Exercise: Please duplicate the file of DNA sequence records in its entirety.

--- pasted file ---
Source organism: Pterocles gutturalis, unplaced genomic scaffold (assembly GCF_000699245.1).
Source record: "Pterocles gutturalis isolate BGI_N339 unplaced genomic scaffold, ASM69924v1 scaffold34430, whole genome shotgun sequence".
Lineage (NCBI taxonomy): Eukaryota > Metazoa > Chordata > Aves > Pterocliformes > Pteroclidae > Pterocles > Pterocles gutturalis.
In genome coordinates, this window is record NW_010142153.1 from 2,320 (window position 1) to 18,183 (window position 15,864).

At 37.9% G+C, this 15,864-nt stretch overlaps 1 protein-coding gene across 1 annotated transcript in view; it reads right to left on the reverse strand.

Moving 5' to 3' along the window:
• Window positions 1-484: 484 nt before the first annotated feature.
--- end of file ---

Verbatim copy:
Source organism: Pterocles gutturalis, unplaced genomic scaffold (assembly GCF_000699245.1).
Source record: "Pterocles gutturalis isolate BGI_N339 unplaced genomic scaffold, ASM69924v1 scaffold34430, whole genome shotgun sequence".
Lineage (NCBI taxonomy): Eukaryota > Metazoa > Chordata > Aves > Pterocliformes > Pteroclidae > Pterocles > Pterocles gutturalis.
In genome coordinates, this window is record NW_010142153.1 from 2,320 (window position 1) to 18,183 (window position 15,864).

At 37.9% G+C, this 15,864-nt stretch overlaps 1 protein-coding gene across 1 annotated transcript in view; it reads right to left on the reverse strand.

Moving 5' to 3' along the window:
• Window positions 1-484: 484 nt before the first annotated feature.